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Table 4 Choosing NSAID therapy in patients with rheumatic diseases

From: Use of NSAIDs in treating patients with arthritis

Risk category Treatment recommendations
Low  
•  <65 years old •   Traditional NSAID
•   No cardiovascular risk factors •   Shortest duration and lowest dose possible
•   No requirement for high-dose or chronic therapy  
•   No concomitant aspirin, corticosteroids, or anticoagulants  
Intermediate  
•   ≥65 years old •   Traditional NSAID + PPI, misoprostol, or high-dose H2RA
•   No history of previous complicated gastrointestinal ulceration •   Once-daily celecoxib + PPI, misoprostol, or high-dose H2RA if taking aspirin
•   Low cardiovascular risk, may be using aspirin for primary prevention •   If using aspirin, take low dose (75 to 81 mg)
•   Requirement for chronic therapy and/or high-dose therapy •   If using aspirin, take traditional NSAID ≥2 hours prior to aspirin dose
High  
•   Older people, especially if frail or if hypertension, renal or liver disease present •   Use acetaminophen <3 g/day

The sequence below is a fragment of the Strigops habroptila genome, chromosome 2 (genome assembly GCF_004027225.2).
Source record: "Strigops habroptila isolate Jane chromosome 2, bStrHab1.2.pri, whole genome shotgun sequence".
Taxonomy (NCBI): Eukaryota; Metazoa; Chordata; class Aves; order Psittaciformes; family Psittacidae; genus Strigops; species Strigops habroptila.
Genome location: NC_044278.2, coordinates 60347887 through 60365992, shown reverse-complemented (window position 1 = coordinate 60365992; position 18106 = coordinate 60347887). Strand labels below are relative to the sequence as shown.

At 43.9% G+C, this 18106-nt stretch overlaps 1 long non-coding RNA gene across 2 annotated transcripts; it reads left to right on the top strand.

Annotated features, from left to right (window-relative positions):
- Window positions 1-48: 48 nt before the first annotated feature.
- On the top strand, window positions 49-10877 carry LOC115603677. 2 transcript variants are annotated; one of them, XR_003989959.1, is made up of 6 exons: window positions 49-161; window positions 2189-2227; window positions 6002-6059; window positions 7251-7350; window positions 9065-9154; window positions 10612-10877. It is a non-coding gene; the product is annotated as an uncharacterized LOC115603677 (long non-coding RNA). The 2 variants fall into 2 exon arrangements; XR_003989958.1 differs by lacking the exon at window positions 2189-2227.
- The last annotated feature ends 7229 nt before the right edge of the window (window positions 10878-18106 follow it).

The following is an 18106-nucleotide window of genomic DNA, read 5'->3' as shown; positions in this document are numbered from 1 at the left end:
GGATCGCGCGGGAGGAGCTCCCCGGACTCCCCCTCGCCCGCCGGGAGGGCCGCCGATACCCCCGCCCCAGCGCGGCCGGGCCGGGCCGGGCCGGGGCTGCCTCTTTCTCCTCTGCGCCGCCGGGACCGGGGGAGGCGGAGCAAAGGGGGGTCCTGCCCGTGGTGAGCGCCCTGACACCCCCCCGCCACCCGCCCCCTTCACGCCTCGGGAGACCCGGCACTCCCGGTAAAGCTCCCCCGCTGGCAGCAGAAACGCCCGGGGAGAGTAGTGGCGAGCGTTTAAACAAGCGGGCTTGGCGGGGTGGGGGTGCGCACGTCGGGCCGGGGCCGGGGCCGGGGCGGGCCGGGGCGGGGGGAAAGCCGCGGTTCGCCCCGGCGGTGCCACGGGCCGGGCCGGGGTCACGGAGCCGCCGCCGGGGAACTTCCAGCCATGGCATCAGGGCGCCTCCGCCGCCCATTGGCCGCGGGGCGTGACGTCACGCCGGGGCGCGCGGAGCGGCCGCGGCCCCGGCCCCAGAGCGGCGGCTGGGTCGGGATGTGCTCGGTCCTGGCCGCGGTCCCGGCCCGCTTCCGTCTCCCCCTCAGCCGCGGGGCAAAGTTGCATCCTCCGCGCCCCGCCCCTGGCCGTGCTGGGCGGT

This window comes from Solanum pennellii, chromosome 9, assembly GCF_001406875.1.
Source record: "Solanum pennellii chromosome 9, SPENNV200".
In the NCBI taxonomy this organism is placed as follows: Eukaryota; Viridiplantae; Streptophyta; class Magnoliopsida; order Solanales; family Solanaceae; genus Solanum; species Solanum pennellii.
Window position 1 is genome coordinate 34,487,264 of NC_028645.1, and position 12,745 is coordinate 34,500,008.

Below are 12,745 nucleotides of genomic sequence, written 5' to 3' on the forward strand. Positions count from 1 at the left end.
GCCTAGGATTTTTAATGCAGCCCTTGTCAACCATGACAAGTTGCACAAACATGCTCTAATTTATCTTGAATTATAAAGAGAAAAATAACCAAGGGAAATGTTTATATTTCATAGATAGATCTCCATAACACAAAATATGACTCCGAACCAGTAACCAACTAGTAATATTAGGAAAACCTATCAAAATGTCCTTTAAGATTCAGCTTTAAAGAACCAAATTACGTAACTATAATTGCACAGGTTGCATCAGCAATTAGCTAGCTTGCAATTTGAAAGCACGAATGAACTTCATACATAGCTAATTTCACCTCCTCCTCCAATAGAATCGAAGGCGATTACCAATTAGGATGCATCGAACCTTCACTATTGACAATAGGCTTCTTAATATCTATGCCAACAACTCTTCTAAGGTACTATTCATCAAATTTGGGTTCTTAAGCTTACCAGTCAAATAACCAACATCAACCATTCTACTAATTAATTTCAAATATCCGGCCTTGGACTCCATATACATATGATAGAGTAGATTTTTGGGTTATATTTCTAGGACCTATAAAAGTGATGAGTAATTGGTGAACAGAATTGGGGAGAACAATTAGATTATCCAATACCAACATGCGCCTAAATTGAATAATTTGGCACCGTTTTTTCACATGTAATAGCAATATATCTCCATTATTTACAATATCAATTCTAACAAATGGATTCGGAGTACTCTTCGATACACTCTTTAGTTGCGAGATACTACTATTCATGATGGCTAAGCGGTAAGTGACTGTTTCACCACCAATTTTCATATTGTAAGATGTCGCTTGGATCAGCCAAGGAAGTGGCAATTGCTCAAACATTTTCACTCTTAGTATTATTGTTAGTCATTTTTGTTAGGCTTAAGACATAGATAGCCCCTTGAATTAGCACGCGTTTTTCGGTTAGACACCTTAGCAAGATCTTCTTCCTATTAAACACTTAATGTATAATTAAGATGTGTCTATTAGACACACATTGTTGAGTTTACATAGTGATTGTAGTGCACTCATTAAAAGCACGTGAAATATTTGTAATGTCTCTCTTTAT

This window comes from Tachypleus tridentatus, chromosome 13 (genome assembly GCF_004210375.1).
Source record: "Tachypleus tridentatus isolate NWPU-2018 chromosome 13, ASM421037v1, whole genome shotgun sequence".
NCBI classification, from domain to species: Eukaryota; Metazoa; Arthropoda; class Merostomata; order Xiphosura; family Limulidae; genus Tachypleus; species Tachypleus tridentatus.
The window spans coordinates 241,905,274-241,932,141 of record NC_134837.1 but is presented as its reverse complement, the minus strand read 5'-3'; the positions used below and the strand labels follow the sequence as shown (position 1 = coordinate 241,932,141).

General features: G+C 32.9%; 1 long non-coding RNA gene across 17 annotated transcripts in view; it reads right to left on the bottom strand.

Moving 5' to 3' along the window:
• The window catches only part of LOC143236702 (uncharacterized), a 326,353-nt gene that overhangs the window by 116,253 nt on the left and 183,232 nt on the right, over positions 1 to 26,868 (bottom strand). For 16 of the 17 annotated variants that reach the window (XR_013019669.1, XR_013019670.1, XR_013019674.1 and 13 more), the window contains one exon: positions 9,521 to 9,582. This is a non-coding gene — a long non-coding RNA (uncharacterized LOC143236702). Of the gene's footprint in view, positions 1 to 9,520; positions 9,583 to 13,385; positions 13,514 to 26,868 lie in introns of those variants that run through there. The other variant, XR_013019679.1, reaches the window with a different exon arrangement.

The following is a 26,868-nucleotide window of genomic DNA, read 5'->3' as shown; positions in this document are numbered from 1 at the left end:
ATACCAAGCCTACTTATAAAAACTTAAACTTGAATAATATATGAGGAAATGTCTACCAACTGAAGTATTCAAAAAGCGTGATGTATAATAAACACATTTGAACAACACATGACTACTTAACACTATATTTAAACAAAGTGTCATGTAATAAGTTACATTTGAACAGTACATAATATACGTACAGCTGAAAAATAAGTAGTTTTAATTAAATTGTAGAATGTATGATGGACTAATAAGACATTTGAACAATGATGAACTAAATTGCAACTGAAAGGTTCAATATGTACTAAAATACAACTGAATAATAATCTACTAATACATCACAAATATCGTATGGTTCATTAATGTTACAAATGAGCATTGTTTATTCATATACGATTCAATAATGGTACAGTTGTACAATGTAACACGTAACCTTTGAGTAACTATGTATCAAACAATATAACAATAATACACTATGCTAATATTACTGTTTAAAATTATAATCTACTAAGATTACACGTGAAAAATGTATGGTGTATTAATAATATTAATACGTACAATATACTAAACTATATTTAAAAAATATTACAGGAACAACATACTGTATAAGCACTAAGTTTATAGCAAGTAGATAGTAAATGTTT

•   Avoid chronic NSAIDs if at all possible:
•   History of previous complicated ulcer or multiple gastrointestinal risk factors  
      -        Use intermittent NSAID dosing
•   History of cardiovascular disease and on aspirin or other antiplatelet agent for secondary prevention     -        Use low-dose, short half-life NSAIDs
      -        Do not use extended-release NSAID formulation
•   History of heart failure •   If chronic NSAID required, consider:
      -        Once-daily celecoxib + PPI/misoprostol (gastrointestinal > cardiovascular risk)
      -        Naproxen + PPI/misoprostol (cardiovascular > gastrointestinal risk)
      -        Avoid PPI if using antiplatelet agent such as clopidogrel
  •   Monitor and treat blood pressure
  •   Monitor creatinine and electrolytes
  1. H2RA, H2-receptor antagonist; PPI, proton pump inhibitor. Reprinted with permission from [1].